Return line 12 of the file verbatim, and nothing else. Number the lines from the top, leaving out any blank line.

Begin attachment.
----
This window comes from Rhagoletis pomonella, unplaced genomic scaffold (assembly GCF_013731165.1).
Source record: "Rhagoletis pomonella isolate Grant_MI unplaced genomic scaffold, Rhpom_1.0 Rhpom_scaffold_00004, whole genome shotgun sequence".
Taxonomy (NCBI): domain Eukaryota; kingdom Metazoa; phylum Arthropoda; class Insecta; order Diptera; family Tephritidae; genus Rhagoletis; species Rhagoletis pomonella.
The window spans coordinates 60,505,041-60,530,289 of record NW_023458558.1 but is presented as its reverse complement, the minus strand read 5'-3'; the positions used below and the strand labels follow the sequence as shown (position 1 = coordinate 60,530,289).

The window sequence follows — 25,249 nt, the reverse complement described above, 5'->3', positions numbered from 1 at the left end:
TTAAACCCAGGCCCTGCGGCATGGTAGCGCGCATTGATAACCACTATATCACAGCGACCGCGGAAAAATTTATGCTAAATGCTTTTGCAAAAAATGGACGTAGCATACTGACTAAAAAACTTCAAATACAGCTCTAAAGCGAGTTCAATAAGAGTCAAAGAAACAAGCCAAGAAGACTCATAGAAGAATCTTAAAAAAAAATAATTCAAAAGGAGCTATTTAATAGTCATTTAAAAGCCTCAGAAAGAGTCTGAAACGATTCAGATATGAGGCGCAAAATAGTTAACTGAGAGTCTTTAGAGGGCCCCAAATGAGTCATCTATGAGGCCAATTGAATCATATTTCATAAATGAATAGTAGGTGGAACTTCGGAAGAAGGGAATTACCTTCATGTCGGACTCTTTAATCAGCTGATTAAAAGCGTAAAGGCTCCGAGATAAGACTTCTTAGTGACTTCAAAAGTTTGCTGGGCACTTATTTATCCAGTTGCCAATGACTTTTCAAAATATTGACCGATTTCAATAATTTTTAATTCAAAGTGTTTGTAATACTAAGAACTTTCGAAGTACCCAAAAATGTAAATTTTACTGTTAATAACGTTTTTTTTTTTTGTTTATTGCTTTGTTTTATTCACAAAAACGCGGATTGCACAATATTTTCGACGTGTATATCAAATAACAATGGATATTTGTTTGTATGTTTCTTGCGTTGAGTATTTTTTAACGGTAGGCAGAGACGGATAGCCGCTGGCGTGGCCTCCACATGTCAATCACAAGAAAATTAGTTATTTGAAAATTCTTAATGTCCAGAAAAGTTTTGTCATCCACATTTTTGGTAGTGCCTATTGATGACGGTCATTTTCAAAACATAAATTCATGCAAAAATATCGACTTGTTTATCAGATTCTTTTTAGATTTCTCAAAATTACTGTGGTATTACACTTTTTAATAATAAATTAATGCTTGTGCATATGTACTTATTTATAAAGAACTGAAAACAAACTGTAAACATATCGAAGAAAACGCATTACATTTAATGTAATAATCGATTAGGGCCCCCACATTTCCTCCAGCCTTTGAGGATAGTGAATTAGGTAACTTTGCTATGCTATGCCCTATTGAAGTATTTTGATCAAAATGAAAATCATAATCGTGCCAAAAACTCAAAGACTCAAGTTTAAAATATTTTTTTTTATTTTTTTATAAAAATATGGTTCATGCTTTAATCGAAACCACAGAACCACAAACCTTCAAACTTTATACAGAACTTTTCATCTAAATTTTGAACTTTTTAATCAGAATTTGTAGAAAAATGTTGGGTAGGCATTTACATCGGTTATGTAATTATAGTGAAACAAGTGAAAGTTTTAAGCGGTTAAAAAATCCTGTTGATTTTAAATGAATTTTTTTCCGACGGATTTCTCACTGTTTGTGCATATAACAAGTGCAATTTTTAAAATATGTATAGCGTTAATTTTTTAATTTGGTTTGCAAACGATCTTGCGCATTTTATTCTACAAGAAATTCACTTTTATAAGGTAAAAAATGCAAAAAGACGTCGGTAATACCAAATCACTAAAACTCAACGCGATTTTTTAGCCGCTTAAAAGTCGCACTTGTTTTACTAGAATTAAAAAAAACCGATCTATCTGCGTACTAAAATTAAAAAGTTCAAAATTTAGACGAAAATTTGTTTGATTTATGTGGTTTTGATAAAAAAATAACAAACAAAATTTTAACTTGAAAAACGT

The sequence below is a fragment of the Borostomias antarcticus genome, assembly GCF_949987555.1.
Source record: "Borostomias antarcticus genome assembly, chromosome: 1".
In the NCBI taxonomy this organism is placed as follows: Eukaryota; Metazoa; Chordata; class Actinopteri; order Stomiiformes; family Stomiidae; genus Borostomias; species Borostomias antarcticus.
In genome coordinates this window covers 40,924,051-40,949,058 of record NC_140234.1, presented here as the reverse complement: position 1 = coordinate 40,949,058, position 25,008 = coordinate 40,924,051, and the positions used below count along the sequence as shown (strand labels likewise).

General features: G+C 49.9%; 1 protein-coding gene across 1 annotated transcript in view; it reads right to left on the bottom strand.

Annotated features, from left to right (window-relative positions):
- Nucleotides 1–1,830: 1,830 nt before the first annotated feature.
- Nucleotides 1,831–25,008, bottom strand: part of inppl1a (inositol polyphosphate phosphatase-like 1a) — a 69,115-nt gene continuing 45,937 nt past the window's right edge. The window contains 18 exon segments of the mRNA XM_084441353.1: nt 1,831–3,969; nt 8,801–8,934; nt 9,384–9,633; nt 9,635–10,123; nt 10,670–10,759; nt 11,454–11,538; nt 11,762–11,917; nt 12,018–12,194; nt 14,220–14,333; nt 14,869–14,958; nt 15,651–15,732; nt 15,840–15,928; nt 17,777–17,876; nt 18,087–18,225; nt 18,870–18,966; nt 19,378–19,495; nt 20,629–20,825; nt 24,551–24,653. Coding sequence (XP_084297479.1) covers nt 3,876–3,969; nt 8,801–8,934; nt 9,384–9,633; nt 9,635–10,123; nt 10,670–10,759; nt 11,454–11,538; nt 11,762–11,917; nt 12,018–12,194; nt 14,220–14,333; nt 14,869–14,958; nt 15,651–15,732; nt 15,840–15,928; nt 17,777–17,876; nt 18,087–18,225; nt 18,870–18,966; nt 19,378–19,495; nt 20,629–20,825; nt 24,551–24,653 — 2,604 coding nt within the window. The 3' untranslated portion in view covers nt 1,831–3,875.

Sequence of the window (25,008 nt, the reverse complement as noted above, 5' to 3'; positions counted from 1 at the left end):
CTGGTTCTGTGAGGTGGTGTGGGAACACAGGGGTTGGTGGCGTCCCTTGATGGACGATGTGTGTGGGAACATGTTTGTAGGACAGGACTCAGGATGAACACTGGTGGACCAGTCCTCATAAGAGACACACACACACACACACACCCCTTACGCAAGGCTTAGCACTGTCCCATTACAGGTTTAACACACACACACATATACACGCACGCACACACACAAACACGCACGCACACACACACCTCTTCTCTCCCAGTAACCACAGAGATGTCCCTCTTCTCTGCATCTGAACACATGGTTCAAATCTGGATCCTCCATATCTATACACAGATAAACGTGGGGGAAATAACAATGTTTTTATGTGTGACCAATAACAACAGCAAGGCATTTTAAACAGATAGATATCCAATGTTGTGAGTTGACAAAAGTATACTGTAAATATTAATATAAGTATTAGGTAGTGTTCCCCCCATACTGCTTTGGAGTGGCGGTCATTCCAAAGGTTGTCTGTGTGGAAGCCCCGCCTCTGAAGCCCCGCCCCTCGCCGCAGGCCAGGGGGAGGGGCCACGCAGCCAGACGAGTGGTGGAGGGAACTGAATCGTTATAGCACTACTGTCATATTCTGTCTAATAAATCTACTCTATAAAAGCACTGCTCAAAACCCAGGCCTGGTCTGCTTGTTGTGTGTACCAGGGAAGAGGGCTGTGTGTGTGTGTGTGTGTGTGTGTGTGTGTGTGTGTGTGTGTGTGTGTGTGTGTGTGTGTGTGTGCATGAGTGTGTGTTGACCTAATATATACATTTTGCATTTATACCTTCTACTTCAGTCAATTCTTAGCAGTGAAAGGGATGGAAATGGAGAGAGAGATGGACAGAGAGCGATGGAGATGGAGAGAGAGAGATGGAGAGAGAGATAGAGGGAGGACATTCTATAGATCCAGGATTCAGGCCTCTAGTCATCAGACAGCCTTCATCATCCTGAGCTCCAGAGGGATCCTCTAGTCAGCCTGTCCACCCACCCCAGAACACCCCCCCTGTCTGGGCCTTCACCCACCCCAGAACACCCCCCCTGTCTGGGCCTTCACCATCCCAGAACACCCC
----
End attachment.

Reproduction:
Annotated features, from left to right (window-relative positions):